in 1880, and Benjamin Harrison
in 1888). From 1968 to 2004, the GOP won the county in every election but one, when Bill Clinton
carried it in 1992. However, the races were almost always close. In 1980, for instance, Ronald Reagan
won by a landslide both nationally and in North Carolina, but won Wake County by only 760 votes. Recently, Republican George W. Bush
won the county in 2000 with 53 percent of the vote and defeated John Kerry
in 2004 by a slim 51 to 49 percent.
In 2008, the county swung hard to Barack Obama
, who defeated John McCain
56 to 43 percent. Obama became the first Democrat since Lyndon Johnson
to win a majority of the county's vote. In 2012, Obama won Wake County again over Mitt Romney with 54 percent of the vote to Romney's 44 percent – the first time in almost half a century that a Democrat carried the county in consecutive elections. Obama's performance in Wake mirrored his strong showing along the I-85 Corridor
. In 2016, Democratic nominee Hillary Clinton won the county 57 percent to Donald Trump's 37 percent, and in 2020 Joe Biden won the county with 62 percent of the vote to Donald Trump's 36 percent, reflecting the nationwide shift towards Democrats in urban and suburban areas.
Biden's margin was the largest for a Democrat in the county since Franklin D. Roosevelt
's landslides, while Trump became the first Republican in over 60 years not to cross the 40 percent mark.
United States presidential election results for Wake County, North Carolina
Democrats fared well here in the 2008 election. In the 1998 Senate race, John Edwards
won in Wake County, which helped him defeat incumbent Republican Lauch Faircloth
. In 2000 Mike Easley
won the governor's race here with 55% of the vote. In 2004, Easley won again, winning with 59 percent to 40 percent for opponent Patrick Ballantine
. Democrat Beverly Perdue
won Wake County in the 2008 Governor's election by a 51 to 45 percent margin. In 2002, Republican candidate for U.S. Senate Elizabeth Dole
defeated Democrat Erskine Bowles
with 55% of the vote in Wake County, and won by a large margin statewide. However, in 2004, Bowles won the county with 52 percent, despite losing statewide to Richard Burr
by the same margin. In 2008 Kay Hagan
defeated Dole 56 to 40 percent.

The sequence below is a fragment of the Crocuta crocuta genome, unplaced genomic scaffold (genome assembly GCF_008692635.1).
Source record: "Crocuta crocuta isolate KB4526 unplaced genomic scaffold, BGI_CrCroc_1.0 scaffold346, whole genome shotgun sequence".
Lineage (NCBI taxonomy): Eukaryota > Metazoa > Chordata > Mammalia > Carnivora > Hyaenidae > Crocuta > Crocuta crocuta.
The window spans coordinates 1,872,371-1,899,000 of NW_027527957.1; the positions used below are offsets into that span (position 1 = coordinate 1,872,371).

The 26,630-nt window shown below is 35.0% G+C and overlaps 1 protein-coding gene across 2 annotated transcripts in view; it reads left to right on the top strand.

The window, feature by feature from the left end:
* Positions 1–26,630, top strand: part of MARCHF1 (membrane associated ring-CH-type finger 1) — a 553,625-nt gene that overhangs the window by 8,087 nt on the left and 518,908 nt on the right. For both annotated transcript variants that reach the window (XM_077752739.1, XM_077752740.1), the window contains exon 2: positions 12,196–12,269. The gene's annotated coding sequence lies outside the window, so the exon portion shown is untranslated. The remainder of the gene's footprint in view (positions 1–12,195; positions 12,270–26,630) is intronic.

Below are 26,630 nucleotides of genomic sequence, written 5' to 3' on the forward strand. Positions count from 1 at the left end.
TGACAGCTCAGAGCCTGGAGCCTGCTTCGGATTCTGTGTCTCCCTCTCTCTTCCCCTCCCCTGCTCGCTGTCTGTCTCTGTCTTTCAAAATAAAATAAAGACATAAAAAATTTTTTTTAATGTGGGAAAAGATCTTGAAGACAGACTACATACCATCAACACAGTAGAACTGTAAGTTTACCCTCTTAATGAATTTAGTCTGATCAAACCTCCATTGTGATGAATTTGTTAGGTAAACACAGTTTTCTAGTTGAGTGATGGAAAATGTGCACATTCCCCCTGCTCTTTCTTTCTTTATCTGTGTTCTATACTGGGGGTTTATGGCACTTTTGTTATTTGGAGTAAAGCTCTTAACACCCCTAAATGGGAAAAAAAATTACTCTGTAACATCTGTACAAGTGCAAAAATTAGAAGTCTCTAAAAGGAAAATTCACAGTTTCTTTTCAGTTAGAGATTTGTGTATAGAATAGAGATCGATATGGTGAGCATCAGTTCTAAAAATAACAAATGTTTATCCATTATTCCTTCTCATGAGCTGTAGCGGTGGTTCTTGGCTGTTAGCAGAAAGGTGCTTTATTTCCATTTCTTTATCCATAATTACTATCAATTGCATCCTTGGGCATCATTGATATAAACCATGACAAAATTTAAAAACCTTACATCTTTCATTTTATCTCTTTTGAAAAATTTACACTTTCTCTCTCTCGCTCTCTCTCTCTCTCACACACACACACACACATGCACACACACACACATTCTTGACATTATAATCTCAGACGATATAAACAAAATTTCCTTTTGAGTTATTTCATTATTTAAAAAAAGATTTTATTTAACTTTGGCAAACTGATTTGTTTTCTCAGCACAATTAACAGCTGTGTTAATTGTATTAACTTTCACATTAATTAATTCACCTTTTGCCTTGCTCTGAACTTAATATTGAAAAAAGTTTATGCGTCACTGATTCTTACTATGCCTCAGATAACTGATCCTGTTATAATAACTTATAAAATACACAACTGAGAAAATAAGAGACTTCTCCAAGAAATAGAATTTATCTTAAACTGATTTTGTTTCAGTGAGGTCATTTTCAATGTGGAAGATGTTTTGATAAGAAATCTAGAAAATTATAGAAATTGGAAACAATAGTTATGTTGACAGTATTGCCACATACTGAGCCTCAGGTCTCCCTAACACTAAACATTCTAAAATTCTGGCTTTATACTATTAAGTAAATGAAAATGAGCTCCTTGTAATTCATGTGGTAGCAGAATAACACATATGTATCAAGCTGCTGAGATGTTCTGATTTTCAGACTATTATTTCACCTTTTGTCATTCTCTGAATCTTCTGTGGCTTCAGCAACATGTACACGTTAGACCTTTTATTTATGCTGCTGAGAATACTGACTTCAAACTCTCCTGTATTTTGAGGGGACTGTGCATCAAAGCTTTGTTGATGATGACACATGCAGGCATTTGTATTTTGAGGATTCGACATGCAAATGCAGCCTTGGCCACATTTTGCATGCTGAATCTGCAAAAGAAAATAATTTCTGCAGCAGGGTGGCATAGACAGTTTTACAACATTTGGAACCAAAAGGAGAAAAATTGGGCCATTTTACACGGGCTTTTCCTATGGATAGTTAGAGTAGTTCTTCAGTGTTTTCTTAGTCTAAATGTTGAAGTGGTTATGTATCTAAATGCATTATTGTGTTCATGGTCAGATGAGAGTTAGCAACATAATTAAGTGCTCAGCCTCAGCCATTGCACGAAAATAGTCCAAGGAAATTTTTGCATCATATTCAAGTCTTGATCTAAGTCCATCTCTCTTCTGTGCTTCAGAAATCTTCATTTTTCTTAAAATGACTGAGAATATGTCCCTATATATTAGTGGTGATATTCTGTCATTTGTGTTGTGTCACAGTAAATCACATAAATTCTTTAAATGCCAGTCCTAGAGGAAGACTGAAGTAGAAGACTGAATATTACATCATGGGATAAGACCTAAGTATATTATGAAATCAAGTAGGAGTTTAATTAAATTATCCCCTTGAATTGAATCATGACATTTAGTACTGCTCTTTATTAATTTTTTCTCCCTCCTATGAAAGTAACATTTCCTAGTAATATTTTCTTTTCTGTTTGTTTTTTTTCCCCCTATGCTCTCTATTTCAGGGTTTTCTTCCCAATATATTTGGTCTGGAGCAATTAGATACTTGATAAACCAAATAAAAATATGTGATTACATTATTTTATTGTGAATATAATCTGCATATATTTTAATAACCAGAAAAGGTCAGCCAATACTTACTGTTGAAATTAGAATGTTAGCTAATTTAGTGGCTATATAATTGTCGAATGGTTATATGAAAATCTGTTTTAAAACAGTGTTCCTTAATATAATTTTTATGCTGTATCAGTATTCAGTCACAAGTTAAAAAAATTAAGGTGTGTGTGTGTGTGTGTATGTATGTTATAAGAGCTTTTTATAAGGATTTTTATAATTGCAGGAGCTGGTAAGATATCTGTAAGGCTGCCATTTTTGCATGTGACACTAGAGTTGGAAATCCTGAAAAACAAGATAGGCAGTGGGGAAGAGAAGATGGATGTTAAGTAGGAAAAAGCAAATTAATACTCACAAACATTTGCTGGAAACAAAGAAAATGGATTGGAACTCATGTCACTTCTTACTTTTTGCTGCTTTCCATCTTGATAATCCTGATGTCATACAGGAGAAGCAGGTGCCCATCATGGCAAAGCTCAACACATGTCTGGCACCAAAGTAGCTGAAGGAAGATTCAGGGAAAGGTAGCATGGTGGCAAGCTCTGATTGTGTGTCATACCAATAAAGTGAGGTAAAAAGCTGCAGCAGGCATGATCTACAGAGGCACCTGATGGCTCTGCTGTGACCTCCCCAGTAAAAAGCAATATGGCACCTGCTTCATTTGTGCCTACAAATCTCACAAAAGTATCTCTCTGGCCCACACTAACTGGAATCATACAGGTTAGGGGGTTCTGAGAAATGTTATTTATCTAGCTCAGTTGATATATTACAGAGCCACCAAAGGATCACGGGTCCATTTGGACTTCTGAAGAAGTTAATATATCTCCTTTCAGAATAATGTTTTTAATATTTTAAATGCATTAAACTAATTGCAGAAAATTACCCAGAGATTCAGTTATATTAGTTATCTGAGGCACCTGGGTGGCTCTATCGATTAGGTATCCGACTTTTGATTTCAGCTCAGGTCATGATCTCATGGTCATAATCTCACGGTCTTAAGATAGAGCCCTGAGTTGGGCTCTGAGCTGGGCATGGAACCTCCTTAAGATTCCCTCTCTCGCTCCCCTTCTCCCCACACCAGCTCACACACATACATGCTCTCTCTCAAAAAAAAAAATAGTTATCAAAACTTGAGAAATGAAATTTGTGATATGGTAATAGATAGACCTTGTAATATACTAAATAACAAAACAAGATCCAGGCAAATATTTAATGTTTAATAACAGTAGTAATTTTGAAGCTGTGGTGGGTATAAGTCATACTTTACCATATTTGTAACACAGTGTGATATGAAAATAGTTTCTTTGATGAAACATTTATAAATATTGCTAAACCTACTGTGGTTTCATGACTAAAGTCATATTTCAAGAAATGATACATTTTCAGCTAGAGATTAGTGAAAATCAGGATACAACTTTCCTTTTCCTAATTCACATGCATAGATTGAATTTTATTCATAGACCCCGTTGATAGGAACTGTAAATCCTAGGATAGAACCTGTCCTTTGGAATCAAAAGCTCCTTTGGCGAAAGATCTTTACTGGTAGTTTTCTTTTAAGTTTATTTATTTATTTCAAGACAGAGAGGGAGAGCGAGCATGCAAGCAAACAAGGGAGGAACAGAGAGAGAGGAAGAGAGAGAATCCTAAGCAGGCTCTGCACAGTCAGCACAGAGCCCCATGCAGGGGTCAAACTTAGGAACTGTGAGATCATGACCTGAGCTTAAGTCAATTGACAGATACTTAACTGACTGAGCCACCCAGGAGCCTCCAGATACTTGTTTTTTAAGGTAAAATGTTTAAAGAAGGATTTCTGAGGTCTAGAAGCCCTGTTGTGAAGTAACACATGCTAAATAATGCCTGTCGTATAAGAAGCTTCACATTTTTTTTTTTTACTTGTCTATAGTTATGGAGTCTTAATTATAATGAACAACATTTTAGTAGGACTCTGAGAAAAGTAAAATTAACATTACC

Democratic strength is concentrated primarily in Raleigh
. Republican strength is concentrated in the rural and exurban areas in the northern and western parts of the county. The outskirts of Raleigh, and the cities of Cary
are mostly home to swing voters.
According to the U.S. Census Bureau
, the county has a total area of 857 square miles (2,220 km2
), of which 835 square miles (2,160 km2
) is land and 22 square miles (57 km2
) (2.6%) is water.
Wake County is located in the northeast central region of North Carolina, where the North American Piedmont
and Atlantic Coastal Plain
regions meet. This area is known as the "fall line
" because it marks the elevation inland at which waterfalls begin to appear in creeks and rivers. As a result, most of Wake County features gently rolling hills that slope eastward toward the state's flat coastal plain. Its central Piedmont location situates the county about three hours west of Atlantic Beach, North Carolina
, by car and four hours east of the Great Smoky Mountains
Wake County enjoys a moderate subtropical climate
, with moderate temperatures in the spring, fall, and winter. Summers are typically hot with high humidity
. Winter highs generally range in the low 50s°F
(10 to 13 °C
) with lows in the low-to-mid 30s°F (−2 to 2 °C), although an occasional 60 °F (15 °C) or warmer winter day is not uncommon. Spring and fall days usually reach the low-to-mid 70s°F (low 20s°C), with lows at night in the lower 50s°F (10 to 14 °C). Summer daytime highs often reach the upper 80s to low 90s°F (29 to 35 °C). The rainiest months are July and August.
The county, at the National Weather Service in Raleigh, receives on average 7 inches (180 mm) of snow in the winter. Freezing rain
occur most winters, and occasionally the area experiences a major damaging ice storm
As of the census
of 2018, there were 1,092,776 people, 421,265 households, and 276,363 families residing in the county. The population density was 1308.72 people per square mile (505.91/km2
). There were 458,953 housing units at an average density of 311 per square mile (120/km2
). The racial makeup of the county was 59.40% White
, 14.29% Black
or African American
, 9.24% Hispanic
of any race, 12.84% Asian
, 4.04% from other races
, 3.13% from two or more races, 0.16% Native American
, and 0.03% Pacific Islander
There were 242,040 households, out of which 34.00% had children under the age of 18 living with them, 52.50% were married couples living together, 9.80% had a female householder with no husband present, and 34.40% were non-families. 25.70% of all households were made up of individuals, and 5.10% had someone living alone who was 65 years of age or older. The average household size was 2.51 and the average family size was 3.06.